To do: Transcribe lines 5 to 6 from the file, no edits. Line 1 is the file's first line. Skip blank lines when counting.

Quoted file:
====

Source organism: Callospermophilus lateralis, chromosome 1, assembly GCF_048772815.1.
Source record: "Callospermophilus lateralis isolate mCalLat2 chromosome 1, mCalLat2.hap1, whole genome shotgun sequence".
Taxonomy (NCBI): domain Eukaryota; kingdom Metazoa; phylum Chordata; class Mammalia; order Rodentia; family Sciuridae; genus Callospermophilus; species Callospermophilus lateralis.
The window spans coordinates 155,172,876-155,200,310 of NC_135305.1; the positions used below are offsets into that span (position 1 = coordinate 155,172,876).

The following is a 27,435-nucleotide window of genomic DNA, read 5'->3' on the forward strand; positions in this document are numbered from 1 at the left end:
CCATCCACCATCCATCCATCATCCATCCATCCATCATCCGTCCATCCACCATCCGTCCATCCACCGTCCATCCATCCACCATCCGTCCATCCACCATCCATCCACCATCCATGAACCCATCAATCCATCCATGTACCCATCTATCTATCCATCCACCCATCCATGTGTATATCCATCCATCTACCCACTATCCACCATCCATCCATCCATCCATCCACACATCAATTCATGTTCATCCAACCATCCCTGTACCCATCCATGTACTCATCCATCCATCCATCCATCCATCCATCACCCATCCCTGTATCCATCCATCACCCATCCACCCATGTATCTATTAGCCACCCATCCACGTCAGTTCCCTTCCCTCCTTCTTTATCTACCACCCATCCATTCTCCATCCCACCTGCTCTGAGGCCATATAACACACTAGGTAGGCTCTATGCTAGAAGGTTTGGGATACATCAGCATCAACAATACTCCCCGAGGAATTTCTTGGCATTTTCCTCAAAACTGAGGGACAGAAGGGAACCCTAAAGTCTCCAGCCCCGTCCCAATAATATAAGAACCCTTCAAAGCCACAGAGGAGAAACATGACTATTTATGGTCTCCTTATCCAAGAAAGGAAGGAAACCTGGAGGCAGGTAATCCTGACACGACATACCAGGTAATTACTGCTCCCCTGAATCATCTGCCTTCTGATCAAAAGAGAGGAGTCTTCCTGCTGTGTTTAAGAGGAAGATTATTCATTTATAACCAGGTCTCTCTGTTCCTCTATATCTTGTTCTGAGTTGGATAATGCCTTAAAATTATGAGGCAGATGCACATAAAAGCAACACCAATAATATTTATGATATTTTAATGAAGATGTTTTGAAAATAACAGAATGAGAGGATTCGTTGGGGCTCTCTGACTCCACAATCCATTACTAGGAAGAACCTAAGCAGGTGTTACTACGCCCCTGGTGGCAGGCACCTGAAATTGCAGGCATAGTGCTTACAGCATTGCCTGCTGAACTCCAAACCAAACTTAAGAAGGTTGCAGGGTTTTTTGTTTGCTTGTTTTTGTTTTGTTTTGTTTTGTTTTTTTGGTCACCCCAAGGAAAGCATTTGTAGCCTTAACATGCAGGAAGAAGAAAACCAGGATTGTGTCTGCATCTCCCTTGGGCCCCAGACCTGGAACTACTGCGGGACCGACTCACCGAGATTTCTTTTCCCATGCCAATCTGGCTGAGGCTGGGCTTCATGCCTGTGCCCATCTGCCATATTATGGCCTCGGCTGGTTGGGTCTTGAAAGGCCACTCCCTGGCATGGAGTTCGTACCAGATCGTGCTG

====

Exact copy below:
The following is a 27,435-nucleotide window of genomic DNA, read 5'->3' on the forward strand; positions in this document are numbered from 1 at the left end:
CCATCCACCATCCATCCATCATCCATCCATCCATCATCCGTCCATCCACCATCCGTCCATCCACCGTCCATCCATCCACCATCCGTCCATCCACCATCCATCCACCATCCATGAACCCATCAATCCATCCATGTACCCATCTATCTATCCATCCACCCATCCATGTGTATATCCATCCATCTACCCACTATCCACCATCCATCCATCCATCCATCCACACATCAATTCATGTTCATCCAACCATCCCTGTACCCATCCATGTACTCATCCATCCATCCATCCATCCATCCATCACCCATCCCTGTATCCATCCATCACCCATCCACCCATGTATCTATTAGCCACCCATCCACGTCAGTTCCCTTCCCTCCTTCTTTATCTACCACCCATCCATTCTCCATCCCACCTGCTCTGAGGCCATATAACACACTAGGTAGGCTCTATGCTAGAAGGTTTGGGATACATCAGCATCAACAATACTCCCCGAGGAATTTCTTGGCATTTTCCTCAAAACTGAGGGACAGAAGGGAACCCTAAAGTCTCCAGCCCCGTCCCAATAATATAAGAACCCTTCAAAGCCACAGAGGAGAAACATGACTATTTATGGTCTCCTTATCCAAGAAAGGAAGGAAACCTGGAGGCAGGTAATCCTGACACGACATACCAGGTAATTACTGCTCCCCTGAATCATCTGCCTTCTGATCAAAAGAGAGGAGTCTTCCTGCTGTGTTTAAGAGGAAGATTATTCATTTATAACCAGGTCTCTCTGTTCCTCTATATCTTGTTCTGAGTTGGATAATGCCTTAAAATTATGAGGCAGATGCACATAAAAGCAACACCAATAATATTTATGATATTTTAATGAAGATGTTTTGAAAATAACAGAATGAGAGGATTCGTTGGGGCTCTCTGACTCCACAATCCATTACTAGGAAGAACCTAAGCAGGTGTTACTACGCCCCTGGTGGCAGGCACCTGAAATTGCAGGCATAGTGCTTACAGCATTGCCTGCTGAACTCCAAACCAAACTTAAGAAGGTTGCAGGGTTTTTTGTTTGCTTGTTTTTGTTTTGTTTTGTTTTGTTTTTTTGGTCACCCCAAGGAAAGCATTTGTAGCCTTAACATGCAGGAAGAAGAAAACCAGGATTGTGTCTGCATCTCCCTTGGGCCCCAGACCTGGAACTACTGCGGGACCGACTCACCGAGATTTCTTTTCCCATGCCAATCTGGCTGAGGCTGGGCTTCATGCCTGTGCCCATCTGCCATATTATGGCCTCGGCTGGTTGGGTCTTGAAAGGCCACTCCCTGGCATGGAGTTCGTACCAGATCGTGCTG